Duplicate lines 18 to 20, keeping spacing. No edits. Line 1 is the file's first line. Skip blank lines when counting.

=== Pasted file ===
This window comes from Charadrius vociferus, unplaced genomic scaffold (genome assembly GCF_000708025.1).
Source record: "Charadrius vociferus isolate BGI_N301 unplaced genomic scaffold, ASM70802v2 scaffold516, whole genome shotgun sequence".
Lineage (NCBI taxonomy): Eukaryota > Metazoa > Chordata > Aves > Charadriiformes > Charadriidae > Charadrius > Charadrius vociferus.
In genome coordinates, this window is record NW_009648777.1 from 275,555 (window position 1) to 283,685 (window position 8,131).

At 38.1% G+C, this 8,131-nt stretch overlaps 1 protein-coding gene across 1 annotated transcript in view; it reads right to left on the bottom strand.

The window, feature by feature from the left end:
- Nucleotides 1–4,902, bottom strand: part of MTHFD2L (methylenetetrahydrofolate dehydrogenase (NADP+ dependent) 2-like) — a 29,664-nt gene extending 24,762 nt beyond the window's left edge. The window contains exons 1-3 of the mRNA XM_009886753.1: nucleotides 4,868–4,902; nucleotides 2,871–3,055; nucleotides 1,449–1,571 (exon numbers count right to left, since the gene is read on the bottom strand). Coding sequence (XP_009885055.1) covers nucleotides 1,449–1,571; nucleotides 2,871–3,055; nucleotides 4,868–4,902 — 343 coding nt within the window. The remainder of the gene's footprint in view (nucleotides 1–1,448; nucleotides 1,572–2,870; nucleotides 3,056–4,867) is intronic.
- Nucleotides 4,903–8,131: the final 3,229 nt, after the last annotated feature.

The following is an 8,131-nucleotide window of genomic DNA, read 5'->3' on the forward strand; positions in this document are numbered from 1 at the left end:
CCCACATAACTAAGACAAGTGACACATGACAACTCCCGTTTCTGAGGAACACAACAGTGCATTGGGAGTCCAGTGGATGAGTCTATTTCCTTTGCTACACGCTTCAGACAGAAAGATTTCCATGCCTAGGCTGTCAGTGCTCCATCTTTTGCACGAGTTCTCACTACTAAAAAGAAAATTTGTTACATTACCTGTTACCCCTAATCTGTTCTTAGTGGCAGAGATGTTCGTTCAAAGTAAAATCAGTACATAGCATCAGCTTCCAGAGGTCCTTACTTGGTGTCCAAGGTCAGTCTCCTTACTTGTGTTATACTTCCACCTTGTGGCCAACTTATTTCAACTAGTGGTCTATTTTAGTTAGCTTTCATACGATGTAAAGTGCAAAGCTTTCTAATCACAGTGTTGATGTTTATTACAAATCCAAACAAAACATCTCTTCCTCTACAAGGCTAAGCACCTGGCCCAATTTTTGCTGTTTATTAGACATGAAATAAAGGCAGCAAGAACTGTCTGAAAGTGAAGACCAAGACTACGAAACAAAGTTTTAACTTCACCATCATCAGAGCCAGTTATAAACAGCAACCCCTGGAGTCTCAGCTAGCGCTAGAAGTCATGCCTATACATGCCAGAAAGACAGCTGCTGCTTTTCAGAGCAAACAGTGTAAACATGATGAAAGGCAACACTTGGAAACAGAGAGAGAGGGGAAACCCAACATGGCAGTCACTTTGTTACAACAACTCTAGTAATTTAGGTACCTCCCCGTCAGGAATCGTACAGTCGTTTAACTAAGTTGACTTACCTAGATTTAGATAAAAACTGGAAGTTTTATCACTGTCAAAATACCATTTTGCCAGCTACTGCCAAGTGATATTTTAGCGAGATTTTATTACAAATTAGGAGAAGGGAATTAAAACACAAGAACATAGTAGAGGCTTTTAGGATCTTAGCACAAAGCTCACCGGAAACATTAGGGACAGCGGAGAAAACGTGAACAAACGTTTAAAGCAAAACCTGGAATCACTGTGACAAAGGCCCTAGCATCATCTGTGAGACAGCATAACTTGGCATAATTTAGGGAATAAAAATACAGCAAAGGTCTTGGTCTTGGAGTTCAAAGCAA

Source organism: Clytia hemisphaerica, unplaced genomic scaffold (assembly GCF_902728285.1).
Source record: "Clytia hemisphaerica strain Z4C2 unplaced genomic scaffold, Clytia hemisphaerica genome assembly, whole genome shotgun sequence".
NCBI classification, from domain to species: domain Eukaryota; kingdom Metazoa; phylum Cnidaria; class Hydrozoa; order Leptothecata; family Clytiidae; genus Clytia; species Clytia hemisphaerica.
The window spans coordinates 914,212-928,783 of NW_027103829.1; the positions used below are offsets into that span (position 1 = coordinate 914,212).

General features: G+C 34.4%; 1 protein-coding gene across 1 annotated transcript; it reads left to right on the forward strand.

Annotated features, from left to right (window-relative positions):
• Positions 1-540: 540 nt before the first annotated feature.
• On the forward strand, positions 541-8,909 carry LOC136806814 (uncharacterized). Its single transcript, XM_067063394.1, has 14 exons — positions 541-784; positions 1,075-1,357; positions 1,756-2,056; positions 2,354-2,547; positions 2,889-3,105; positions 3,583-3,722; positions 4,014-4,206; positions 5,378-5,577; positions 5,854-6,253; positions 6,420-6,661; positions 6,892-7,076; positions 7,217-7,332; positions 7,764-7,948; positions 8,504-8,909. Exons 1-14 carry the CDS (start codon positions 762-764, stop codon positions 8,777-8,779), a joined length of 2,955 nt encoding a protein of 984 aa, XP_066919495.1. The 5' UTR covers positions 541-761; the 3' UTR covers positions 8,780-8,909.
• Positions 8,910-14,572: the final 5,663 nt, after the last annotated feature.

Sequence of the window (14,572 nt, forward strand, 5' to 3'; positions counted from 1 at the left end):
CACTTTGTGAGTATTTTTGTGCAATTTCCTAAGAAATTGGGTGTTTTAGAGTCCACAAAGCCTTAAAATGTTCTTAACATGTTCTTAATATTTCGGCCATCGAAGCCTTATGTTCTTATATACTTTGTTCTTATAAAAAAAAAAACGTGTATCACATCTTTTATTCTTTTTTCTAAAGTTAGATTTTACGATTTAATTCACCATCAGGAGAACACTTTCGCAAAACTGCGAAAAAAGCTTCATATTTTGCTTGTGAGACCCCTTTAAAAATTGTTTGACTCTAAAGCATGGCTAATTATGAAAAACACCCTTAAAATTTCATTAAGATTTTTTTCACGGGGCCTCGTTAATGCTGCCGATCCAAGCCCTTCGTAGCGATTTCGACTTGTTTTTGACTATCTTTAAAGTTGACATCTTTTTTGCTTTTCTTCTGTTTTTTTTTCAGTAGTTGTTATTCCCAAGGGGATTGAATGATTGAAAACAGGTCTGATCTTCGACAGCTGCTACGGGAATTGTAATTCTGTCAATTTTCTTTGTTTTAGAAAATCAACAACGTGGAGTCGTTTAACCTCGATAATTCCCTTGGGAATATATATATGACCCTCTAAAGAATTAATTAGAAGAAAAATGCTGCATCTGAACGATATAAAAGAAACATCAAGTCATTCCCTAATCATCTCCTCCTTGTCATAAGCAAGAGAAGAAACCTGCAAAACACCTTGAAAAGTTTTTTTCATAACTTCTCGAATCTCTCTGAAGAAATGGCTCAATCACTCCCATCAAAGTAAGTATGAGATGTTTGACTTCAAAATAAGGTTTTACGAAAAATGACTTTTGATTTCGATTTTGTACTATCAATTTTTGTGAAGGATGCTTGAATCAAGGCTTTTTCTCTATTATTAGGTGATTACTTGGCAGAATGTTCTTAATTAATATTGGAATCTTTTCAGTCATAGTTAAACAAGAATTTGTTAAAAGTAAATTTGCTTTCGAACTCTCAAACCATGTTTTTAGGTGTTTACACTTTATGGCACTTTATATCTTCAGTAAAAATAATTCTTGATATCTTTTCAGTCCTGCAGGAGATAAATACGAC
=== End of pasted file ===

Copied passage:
• On the forward strand, positions 541-8,909 carry LOC136806814 (uncharacterized). Its single transcript, XM_067063394.1, has 14 exons — positions 541-784; positions 1,075-1,357; positions 1,756-2,056; positions 2,354-2,547; positions 2,889-3,105; positions 3,583-3,722; positions 4,014-4,206; positions 5,378-5,577; positions 5,854-6,253; positions 6,420-6,661; positions 6,892-7,076; positions 7,217-7,332; positions 7,764-7,948; positions 8,504-8,909. Exons 1-14 carry the CDS (start codon positions 762-764, stop codon positions 8,777-8,779), a joined length of 2,955 nt encoding a protein of 984 aa, XP_066919495.1. The 5' UTR covers positions 541-761; the 3' UTR covers positions 8,780-8,909.
• Positions 8,910-14,572: the final 5,663 nt, after the last annotated feature.

Sequence of the window (14,572 nt, forward strand, 5' to 3'; positions counted from 1 at the left end):